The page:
According to Mariusz Czubaj,
Sapkowski's trilogy is a form of polemics with the Polish tradition of the historical novel, with let's say Kraszewski and Sienkiewicz, who wrote about cruel times while depriving them of that dose of atrocities and a most basic human dimension. Yet the author of The Witcher does not hide that his characters are not exactly subtle, but who nonetheless bask with delight in what the literature theoretician Mikhail Bakhtin once called 'the material bodily lower stratum'.
This point can be confirmed by the numerous linguistic allusions to Henryk Sienkiewicz and by the different ways in which the historical figures are viewed, such as Jagiello and Queen Jadwiga, known, for instance, from The Knights of the Cross. In 2009, Sapkowski yet again surprised his readers, setting the novel, Viper, in Afghanistan during the time of the Soviet intervention. The main hero is Paweł Lewart, a Soviet Army warrant officer with Polish roots, endowed with paranormal skills. Although his supernatural abilities have been smothered by a stay in a mental hospital, an encounter with the eponymous viper makes them reappear.
Given these works, you can see that Sapkowski's writing is heading toward an even deeper embedding of fantasy motifs in the real world. The Witcher saga is set in an invented world (although some argue that the plot might have taken place on Earth before the ice age); the Hussite trilogy is set at the beginning of the fifteenth century; and Viper comes close to the here and now – the Polish intervention in Afghanistan is mentioned in the epilogue.
In 2013 long-awaited Season of Storms was published – it belongs to the Witcher series, but is not a sequel to the original saga, but rather set between the short stories in the first book in the series, The Last Wish. A twenty-hour long audio play was based on the book and over eighty actors took part in the project (Krzysztof Gosztyła, Krzysztof Banaszyk, Anna Dereszowska and Adam Ferency among others).
In 2012 Sapkowski was awarded the Medal for Merit to Culture - Gloria Artis.
Andrzej Sapkowski is one of the most popular Polish writers abroad: his books were translated into English, German, French, Italian and Spanish. His work was compared to books by Neil Gaiman or China Mieville, since they all give new life to a genre with quite strict rules and repetitive motifs.
His books became famous also because of widely acclaimed action role-playing video games that take place in the world of Geralt: The Witcher (2007), The Witcher 2: Assasins of Kings (2011) and The Witcher 3: Wild Hunt (2015), with its expansion packs, The Witcher 3: Wild Hunt – Hearts of Stone (2015) and The Witcher 3: Wild Hunt – Blood and Wine (2016). The Witcher Universe is also the basis for the digital board game The Witcher Adventure Game (2014), the digital card game Gwent: The Witcher Card Game (2018) and a combination of a computer-based RPG and card game, Thronebreaker: The Witcher Tales (2018). In 2019, the popularity of his Witcher creation was increased even further with the release of the TV series The Witcher on the streaming service Netflix.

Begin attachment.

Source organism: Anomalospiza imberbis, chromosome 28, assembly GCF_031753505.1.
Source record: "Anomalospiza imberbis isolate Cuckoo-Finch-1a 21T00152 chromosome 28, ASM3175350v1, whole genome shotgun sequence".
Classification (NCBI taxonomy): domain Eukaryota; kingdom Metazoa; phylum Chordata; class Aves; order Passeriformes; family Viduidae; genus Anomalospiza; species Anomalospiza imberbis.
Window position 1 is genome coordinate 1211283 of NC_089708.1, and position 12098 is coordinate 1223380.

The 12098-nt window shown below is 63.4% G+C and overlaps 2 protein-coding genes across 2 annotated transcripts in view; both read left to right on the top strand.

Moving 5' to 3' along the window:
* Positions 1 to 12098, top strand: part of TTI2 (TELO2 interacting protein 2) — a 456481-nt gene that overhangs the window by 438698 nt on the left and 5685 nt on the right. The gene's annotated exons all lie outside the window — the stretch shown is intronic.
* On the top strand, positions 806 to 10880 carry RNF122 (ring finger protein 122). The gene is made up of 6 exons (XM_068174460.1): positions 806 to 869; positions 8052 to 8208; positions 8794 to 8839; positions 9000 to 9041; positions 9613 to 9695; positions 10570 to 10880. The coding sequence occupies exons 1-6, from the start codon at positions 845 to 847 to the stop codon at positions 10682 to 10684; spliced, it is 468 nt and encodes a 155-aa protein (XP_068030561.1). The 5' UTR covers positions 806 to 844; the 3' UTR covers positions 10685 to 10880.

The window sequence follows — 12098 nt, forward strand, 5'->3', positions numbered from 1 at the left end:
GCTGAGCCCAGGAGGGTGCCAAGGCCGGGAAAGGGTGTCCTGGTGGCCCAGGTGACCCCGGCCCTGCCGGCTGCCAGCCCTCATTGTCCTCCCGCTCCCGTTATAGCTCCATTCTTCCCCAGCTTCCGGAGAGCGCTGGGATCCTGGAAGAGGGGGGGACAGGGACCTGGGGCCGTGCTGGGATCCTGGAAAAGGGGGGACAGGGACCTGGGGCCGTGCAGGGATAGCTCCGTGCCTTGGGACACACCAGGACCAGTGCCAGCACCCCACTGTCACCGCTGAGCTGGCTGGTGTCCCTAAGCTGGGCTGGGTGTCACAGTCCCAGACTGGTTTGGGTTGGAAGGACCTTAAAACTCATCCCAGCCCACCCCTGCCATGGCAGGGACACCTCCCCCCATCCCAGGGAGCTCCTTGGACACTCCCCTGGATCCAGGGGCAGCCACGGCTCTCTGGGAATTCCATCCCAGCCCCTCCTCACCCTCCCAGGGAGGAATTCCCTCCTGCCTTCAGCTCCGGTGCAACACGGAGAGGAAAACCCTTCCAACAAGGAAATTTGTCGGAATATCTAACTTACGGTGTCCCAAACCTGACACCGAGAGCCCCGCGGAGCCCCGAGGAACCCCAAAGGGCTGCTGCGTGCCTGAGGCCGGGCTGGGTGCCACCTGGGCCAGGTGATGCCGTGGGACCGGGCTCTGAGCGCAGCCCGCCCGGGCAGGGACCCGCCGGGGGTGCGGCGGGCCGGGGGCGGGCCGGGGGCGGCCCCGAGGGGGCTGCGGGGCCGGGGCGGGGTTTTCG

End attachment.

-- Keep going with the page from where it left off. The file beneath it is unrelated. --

- Wiedźmin [The Witcher], REPORTER, Poznań, 1990.
- Ostatnie Życzenie [The Last Wish], superNOWA, Warszawa, 1993 (English translation: Gollancz 2007, Orbit 2008).
- Miecz Przeznaczenia [The Sword of Destiny], superNOWA, Warsaw, 1993.
- Coś się Kończy, Coś się Zaczyna [Something Ends, Something Starts], superNOWA, Warsaw, 2000 (includes short stories unrelated to The Witcher series).
- Krew Elfów [Blood of Elves], superNOWA, Warsaw, 1994 (English translation: Gollancz 2008, Orbit 2009).
- Czas Pogardy [Times of Contempt], superNOWA, Warsaw, 1995 (English translation: Gollancz 2011, forthcoming).
- Chrzest Ognia [Baptism by Fire], superNOWA, Warsaw, 1996.
- Wieża Jaskółki [The Swallow's Tower], superNOWA, Warsaw, 1997.
- Pani Jeziora [Lady of the Lake], superNOWA, Warsaw, 1999.
- Narrenturm, superNOWA, Warsaw, 2002.
- Boży Bojownicy [Warriors of God], superNOWA, Warsaw, 2004.
- Lux Perpetua, superNOWA, Warsaw, 2006.
- Żmija [Viper], superNOWA, Warsaw, 2009.
- Oko Yrrhedesa [The Eye of Yrrhedes], MAG, Warsaw, 1995 (role-playing game made as an introduction to the genre).
- Świat Króla Artura. Maladie [The World of King Arthur]. Maladie, superNOWA, Warsaw, 1995 (essay).
- Rękopis Znaleziony w Smoczej Jaskini [The Dragon Cave Manuscript], superNOWA, Warsaw, 2001 (dictionary of fantasy literature).
- Historia i Fantastyka / History and Fantasy, superNOWA, Warsaw, 2005 (extended interview conducted by Stanisław Bereś).
- Stylizacja na Zgorzknienie / Styling as Bitter, Lampa 8/2004 (interview conducted by Konrad T. Lewandowski).
- Mariusz Czubaj, Smutek Dolnego Śląska / The Sorrow of Lower Silesia, Polityka 48 (2582)/2006.
- Jakub Z. Lichański, Nadgryziony Rękopis czyli jak (nie) Pisać o Fantasy / The Worn-Away Manuscript, Or How (Not) to Write about Fantasy, Nowe Książki 11/2001 (on The Dragon Cave Manuscript).
- Wojciech Orliński, Bohater Głupek / The Moron Hero, Gazeta Wyborcza November 6, 2002.
- Aleksandra Piekara, Niedaleko od Wiedźmina? / Close to the Witcher?, Opcje 1 (78)/2010 (on Viper).
- Anita Krupa, Sapkowski i Tolkien / Sapkowski and Tolkien, Ha!Art 1/2000.
- Tomasz Wojnarowski, 'Lux Perpetua', czyli Quasi-Historyczny Koniec / 'Lux Perpetua' Or the Quasi-Historical End, Portret 23/2007.
- Czech: Zaklinac, Prague: Winston Smith, 1992, Krev elfu, Ostrava: Leonardo, 1995; - Cas opovzeni, Ostrava: Leonardo, 1996, Krest Ohem, Ostrava: Leonardo, 1997.
- English (UK): Blood of Elves, Victor Gollancz Ltd., 2008 (translated by Danusia Stok); Time of Contempt, Victor Gollancz Ltd., 2013 (translated by David French); Baptism of Fire, Victor Gollancz Ltd, 2014; Sword of Destiny, Victor Gollancz Ltd., 2015; The Swallow's Tower, Victor Gollancz Ltd, 2016; Lady of the Lake, Victor Gollancz Ltd, 2017. American editions by Orbit.
- German: Der letzte Wunsch, München: Heyne Verlag, 1998, Das Schwert der Vorsehung, München: Heyne Verlag, 1998.
- Lithuanian: Likimo Kalavijas, Kaunas: Dagonas, 1997.
- Russian: Wied'mak, Moscow: AST Publishers, 1996; Krov Elfov, Moscow: AST Publishers, 1996, Chas Priezrieniya, Moscow: AST Publishers, 1997, Krieshcheniye Agniom, Moscow: AST Publishers, 1997
Author: Paweł Kozioł, October 2010; updated by AP, November 2019
Translated by: Helena Chmielewska-Szlajfer